- network effects: ecosystem will support whatever everybody shifts to, but it takes enormous investments to make any shift (this covers your points 1 and 5)

...and I don't hear anything that is really a negative about the larger wafers 300mm or 450mm based on physics/geometry alone except for perhaps points 3 and 4.

Point 4:
In 200 mm factories, the "lot" is an entire cassette. i can place 1 wafer in the cassette or I can put the full 25. In 300 mm, I can have multiple lots within the same cassette.
Why aren't 200mm and 300mm wafers subject to the same rules?

Point 3: "time of handling", acceleration <= 0.3g, handling time doesn't scale... could you elaborate on how this works? Meaning larger wafers are worse or better?

200 mm = large and growing very slowly - main issue many OEMs either are gone or no longer support.
...and this is a separate point from my main question, but is a somewhat scary tension, if the demand is going up but the interest in providing more supply (from the equipment manufacturers) is not.
 

mozartct

Member
On point #4. They are subject to the same rule. It takes about the same amount of time to move a 200 mm and a 300 mm wafer from A to B. So 300 mm is more cost effective in terms of "square inches of silicon moved per unit of time" (in terms of handling). Same for overhead handling. At constant speed, 300 mm is more cost effective.

Your last comment rephrased: could we ever see a big revival of 200 mm? Frankly not. You will see "still-in-business" OEMs sell new 200 mm tools (AMAT, TEL, LAM are doing it). Not much however can be done for companies that no longer exist. Then you have the issue of old-tech vs new tech. There will not be new tech on 200 mm (SiC or sapphire is another story). These forces explain 2 things: very large capex from big companies (TSMC, Intel, Samsung, Micron etc): it's all 300 mm and complicated and declining market share for companies still exclusively on 200 mm. Some 200 mm LED factories will be converted to silicon. What has been missing are "low-tech" 300 mm fabs (say 90 nm). On Semi Fishkill will be one such factory and you could say that the TI fabs are low-tech (they are not but they are analog so less complicated in many ways). 300 mm costing what it does, it makes no financial sense to go trailing edge. Could change with bankruptcies (See Qimonda, Micron UT) but the demand for chips is such that everyone is making money so no imminent financial black swan.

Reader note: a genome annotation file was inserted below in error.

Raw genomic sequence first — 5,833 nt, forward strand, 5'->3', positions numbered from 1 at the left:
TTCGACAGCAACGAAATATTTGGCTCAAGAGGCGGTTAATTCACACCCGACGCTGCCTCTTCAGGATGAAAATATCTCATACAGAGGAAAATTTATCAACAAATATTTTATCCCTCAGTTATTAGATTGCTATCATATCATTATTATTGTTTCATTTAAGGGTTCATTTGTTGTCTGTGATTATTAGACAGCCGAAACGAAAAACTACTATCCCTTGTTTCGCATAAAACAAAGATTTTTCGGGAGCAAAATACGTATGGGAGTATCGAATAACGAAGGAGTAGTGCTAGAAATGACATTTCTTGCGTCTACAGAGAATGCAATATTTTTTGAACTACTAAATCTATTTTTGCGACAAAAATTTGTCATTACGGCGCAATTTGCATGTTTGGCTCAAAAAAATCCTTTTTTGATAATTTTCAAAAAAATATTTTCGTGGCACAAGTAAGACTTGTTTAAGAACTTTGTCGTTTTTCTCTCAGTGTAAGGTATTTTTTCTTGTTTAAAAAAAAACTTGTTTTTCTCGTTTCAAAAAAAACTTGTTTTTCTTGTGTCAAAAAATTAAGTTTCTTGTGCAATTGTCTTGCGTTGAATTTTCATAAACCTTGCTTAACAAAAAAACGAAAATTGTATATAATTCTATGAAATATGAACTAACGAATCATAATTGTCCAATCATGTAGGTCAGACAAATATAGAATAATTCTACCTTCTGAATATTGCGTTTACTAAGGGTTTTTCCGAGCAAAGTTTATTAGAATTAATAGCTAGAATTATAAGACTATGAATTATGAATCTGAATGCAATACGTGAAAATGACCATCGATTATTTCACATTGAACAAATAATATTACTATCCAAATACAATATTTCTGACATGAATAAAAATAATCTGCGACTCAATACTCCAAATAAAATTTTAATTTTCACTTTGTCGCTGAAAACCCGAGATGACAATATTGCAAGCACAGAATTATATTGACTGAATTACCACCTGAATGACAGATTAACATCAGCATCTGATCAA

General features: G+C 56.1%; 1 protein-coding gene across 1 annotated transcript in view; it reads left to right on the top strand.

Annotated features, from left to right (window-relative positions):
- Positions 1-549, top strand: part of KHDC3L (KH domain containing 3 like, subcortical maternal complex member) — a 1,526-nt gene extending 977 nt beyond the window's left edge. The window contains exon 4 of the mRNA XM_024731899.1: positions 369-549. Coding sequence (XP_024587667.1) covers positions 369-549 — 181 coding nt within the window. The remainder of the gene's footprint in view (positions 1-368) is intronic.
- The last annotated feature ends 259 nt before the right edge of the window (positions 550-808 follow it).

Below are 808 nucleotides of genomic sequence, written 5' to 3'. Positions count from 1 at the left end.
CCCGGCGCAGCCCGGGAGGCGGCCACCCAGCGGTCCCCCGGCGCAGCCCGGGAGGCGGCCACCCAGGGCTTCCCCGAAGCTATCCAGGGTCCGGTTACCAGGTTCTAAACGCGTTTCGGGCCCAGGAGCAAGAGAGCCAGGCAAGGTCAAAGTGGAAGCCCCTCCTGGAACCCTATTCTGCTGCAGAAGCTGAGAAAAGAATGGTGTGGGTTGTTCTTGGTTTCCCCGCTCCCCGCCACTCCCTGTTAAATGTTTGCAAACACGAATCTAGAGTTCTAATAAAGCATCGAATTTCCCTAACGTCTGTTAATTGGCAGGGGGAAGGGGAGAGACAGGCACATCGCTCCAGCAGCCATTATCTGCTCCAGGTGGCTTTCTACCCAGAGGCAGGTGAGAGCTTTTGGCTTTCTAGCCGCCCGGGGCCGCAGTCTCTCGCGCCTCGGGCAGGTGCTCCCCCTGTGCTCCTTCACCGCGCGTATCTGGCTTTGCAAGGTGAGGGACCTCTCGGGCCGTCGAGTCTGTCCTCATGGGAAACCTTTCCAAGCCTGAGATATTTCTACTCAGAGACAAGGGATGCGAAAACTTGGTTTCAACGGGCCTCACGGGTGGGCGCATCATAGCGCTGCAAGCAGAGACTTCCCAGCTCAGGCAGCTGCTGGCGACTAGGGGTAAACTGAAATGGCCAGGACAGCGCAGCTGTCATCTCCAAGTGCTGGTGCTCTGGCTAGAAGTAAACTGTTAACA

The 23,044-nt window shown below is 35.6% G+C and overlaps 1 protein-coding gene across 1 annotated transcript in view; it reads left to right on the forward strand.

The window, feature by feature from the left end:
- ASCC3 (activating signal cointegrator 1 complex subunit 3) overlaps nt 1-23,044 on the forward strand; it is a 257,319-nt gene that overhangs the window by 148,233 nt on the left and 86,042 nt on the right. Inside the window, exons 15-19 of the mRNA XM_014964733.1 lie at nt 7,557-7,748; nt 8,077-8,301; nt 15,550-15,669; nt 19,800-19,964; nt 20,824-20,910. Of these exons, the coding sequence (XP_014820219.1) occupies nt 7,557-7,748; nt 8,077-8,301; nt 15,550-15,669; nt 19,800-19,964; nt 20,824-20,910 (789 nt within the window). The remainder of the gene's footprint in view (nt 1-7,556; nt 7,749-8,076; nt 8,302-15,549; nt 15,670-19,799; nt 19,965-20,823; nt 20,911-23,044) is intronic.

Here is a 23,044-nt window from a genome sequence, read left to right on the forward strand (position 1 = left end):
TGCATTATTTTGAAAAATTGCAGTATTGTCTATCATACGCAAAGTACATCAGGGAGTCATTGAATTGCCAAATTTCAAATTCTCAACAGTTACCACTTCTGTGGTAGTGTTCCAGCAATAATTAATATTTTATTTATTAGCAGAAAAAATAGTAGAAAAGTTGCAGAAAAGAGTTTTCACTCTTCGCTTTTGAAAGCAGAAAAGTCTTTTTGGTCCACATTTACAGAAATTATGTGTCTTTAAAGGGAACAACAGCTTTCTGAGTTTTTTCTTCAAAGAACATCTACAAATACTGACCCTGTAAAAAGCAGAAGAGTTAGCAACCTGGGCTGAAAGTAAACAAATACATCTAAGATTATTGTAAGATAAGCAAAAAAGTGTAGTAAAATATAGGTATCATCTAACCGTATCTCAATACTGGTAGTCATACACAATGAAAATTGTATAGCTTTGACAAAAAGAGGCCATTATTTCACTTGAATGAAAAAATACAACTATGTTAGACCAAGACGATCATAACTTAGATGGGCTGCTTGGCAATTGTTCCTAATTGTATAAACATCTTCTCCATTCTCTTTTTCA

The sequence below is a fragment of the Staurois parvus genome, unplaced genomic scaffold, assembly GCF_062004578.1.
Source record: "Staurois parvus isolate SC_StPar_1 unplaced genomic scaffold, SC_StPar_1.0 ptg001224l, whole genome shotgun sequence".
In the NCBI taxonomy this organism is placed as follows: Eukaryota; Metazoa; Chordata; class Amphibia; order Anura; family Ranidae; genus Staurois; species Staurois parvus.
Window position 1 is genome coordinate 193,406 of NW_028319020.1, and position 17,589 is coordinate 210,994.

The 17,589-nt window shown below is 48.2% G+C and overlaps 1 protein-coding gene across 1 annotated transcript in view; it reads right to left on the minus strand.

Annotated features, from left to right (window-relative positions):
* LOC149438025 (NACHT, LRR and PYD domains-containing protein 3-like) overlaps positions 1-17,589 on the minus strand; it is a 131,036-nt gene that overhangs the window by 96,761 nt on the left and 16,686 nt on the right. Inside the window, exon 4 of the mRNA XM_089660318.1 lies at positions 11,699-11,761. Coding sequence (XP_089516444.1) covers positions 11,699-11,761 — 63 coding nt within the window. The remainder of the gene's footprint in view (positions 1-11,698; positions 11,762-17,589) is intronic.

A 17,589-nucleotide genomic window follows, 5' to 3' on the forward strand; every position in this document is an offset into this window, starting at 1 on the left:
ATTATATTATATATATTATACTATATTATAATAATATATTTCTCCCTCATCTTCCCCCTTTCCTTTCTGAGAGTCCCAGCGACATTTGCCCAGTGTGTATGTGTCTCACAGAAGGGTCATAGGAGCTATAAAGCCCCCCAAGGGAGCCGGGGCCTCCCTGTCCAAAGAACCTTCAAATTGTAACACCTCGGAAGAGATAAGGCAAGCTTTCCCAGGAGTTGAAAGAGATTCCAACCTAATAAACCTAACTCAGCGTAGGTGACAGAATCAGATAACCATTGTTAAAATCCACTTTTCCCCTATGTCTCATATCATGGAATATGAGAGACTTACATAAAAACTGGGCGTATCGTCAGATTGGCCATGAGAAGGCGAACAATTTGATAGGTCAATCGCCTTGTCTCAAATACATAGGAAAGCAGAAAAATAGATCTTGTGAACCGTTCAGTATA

Scotten Jones

Moderator
I have a question about the impact of wafer size on fab processing. I understand the general idea that larger wafers can improve throughput, but there's some nuances that seem to get glossed over. (hmm I can't seem to make a bulleted list in this post)
  • Lithography: area per unit time is constant, so larger area doesn't improve throughput without making the tools faster
  • Other steps: Which are constant time (more throughput if you can fit more wafer area in the tool) and which are bounded by area per unit time like lithography?
  • Wafer utilization: larger wafers mean that unusable area at the edge will be a smaller fraction of the total area, although when you can fit 5000 die on a 300mm wafer this effect is small, and would have more significant benefit for larger die (> 10mm x 10mm)

Is the bottleneck to 450mm wafers due more to the tools needing to be redesigned to fit 450mm wafers, or some inherent practical mechanical limitation of the wafer size itself? (weight/thickness/brittleness/flexing of large diameter wafers) Is there a reason we don't have arrays of smaller wafers instead of a single larger wafer? Not an ideal situation in space-constrained tools, but if the issue has to do with something about 450mm wafers that aren't practical due to mechanical issues, it seems like increasing the area that gets processed simultaneously is a slightly different goal than increasing the area of the wafer itself.

View attachment 619
There are basically two classes of tools, beam tools and non-beam tools. Beam tools scan the wafer; exposure, implant and some inspection and metrology tools are beam tools. All other fab tools are non-beam tools.